Okay, but what about our first, unsimplified example? Remember:
This also has two SinOscs, but in a different arrangement, between two square brackets
, and with a comma in between. Just like the curly brackets indicate a Function, square brackets define something called an Array. An Array is a type of Collection, which is (you guessed it) a collection of Objects. Collections themselves are Objects, and most types of Collections can hold any types of objects, mixed together, including other Collections! There are many different types of Collections in SC, and you will come to learn that they are one of the SC's most powerful features.
An Array is a particular type of Collection: An ordered collection of limited maximum size. You can make one as we have above, by putting objects in between two square brackets, with commas in between. You can get the different elements of an Array using the method 'at', which takes an index as an argument. Indices correspond to the order of objects in the Array, and start from 0.
In addition to being used to hold collections of objects, Arrays also have a special use in SC: They are used to implement multichannel audio! If your Function returns an Array of UGens (remember that Functions return the result of their last line of code) then the output will be a number of channels. How many depends on the size of the Array, and each channel will correspond to an element of the Array. So in our example:
What we end up with is stereo output, with a SinOsc at 440Hz in the left channel, and a SinOsc at 442Hz in the right channel. We could have even more channels of output by having a larger array.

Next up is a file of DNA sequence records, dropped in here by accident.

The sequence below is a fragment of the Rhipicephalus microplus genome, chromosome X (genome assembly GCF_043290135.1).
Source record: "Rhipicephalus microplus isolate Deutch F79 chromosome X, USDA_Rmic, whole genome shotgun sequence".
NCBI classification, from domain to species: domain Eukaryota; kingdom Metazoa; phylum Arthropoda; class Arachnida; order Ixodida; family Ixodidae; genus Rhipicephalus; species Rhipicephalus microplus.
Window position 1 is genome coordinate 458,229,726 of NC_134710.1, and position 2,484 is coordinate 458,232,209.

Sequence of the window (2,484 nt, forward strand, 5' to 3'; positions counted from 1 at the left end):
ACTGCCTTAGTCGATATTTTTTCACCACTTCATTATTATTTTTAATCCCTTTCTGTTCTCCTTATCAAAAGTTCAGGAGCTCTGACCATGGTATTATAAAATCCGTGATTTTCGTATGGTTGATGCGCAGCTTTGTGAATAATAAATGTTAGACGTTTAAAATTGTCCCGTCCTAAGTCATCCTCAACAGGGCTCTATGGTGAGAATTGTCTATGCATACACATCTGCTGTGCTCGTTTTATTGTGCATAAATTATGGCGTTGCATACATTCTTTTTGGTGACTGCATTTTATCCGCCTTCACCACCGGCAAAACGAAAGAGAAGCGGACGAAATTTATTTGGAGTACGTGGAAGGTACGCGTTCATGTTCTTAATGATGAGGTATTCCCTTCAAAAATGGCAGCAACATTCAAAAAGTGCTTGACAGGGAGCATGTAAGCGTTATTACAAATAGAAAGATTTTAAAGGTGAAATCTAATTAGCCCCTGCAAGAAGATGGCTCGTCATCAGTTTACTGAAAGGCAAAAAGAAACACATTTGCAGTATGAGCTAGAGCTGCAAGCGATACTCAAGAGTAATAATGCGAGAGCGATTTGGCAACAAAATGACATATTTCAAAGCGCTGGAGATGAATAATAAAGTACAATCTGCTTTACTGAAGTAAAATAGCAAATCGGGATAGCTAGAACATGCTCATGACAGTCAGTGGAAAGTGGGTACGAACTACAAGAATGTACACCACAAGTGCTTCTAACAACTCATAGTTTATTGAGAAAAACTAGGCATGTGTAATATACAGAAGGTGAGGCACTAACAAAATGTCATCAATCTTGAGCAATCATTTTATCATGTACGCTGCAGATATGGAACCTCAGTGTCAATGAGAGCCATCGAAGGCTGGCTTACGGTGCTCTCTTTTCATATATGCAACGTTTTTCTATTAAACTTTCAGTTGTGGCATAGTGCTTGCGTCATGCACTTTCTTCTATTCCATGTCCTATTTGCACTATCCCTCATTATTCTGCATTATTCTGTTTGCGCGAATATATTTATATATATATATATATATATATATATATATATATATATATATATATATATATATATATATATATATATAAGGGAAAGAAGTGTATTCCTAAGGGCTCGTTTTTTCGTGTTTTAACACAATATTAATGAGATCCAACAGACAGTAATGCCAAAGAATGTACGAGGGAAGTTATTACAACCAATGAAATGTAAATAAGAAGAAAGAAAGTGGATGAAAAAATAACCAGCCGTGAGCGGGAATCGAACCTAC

Now watch carefully, because this next bit involves a little slight of hand, but shows another way in which SC makes things very interchangeable. Because the arguments for phase and mul are the same for both SinOscs, we can rewrite the code for our example like this:
We've replaced the frequency argument with an Array. This causes something called 'multichannel expansion', which means that if you plug an Array into one of a UGen's arguments, you get an Array of that UGen instead of a single one. Now consider this:
Try executing it several times, and you'll get different results. 'choose' is just a method which randomly selects one of the elements of the Array. In this case the result may be a single number or another Array. In the case of the latter you'll get stereo output, in the case of the former, monophonic. This sort of thing can make your code very flexible.
But what if you want to 'pan' something, crossfading it between channels? SC has a number of UGens which do this in various ways, but for now I'll just introduce you to one: Pan2. Pan2 takes an input and a position as arguments and returns an Array of two elements, the left and right or first and second channels. The position arg goes between -1 (left) and 1 (right). Take a look at this example:
This uses a SinOsc to control the position (remember it outputs values from -1 to 1, or left to right), but uses a different UGen as the input to the Pan2, something called PinkNoise. This is just a kind of noise generator, and it has a single argument: mul. You can of course also used fixed values for the position arg.
For more information see:
Experiment with altering the Functions in the text above. For instance try changing the frequencies of the SinOsc, or making multi-channel versions of things.
This document is part of the tutorial Getting Started With SuperCollider.
Click here to go on to the next section: 07. Mix it Up
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